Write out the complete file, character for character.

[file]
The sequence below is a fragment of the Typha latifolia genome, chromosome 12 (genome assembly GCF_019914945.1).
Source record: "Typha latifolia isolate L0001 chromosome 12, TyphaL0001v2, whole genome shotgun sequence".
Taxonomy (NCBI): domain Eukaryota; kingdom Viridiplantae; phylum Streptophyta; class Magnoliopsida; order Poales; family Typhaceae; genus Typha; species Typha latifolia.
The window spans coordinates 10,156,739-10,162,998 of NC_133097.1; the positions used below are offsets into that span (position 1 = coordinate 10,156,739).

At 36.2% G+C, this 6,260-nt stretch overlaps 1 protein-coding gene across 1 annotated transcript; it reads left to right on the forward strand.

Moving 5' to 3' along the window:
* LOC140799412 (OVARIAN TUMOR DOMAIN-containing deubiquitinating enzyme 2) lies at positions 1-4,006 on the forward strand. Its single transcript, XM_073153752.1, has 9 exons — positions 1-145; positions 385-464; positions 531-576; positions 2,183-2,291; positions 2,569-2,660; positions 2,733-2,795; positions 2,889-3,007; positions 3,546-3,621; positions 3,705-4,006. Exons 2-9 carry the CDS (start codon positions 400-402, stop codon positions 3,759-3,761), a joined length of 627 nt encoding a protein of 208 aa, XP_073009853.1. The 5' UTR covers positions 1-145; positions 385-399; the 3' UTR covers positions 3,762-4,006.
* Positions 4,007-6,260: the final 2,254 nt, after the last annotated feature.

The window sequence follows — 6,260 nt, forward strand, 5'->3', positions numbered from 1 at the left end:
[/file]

The sequence below is a fragment of the Typha latifolia genome, chromosome 12 (genome assembly GCF_019914945.1).
Source record: "Typha latifolia isolate L0001 chromosome 12, TyphaL0001v2, whole genome shotgun sequence".
Taxonomy (NCBI): domain Eukaryota; kingdom Viridiplantae; phylum Streptophyta; class Magnoliopsida; order Poales; family Typhaceae; genus Typha; species Typha latifolia.
The window spans coordinates 10,156,739-10,162,998 of NC_133097.1; the positions used below are offsets into that span (position 1 = coordinate 10,156,739).

At 36.2% G+C, this 6,260-nt stretch overlaps 1 protein-coding gene across 1 annotated transcript; it reads left to right on the forward strand.

Moving 5' to 3' along the window:
* LOC140799412 (OVARIAN TUMOR DOMAIN-containing deubiquitinating enzyme 2) lies at positions 1-4,006 on the forward strand. Its single transcript, XM_073153752.1, has 9 exons — positions 1-145; positions 385-464; positions 531-576; positions 2,183-2,291; positions 2,569-2,660; positions 2,733-2,795; positions 2,889-3,007; positions 3,546-3,621; positions 3,705-4,006. Exons 2-9 carry the CDS (start codon positions 400-402, stop codon positions 3,759-3,761), a joined length of 627 nt encoding a protein of 208 aa, XP_073009853.1. The 5' UTR covers positions 1-145; positions 385-399; the 3' UTR covers positions 3,762-4,006.
* Positions 4,007-6,260: the final 2,254 nt, after the last annotated feature.

The window sequence follows — 6,260 nt, forward strand, 5'->3', positions numbered from 1 at the left end: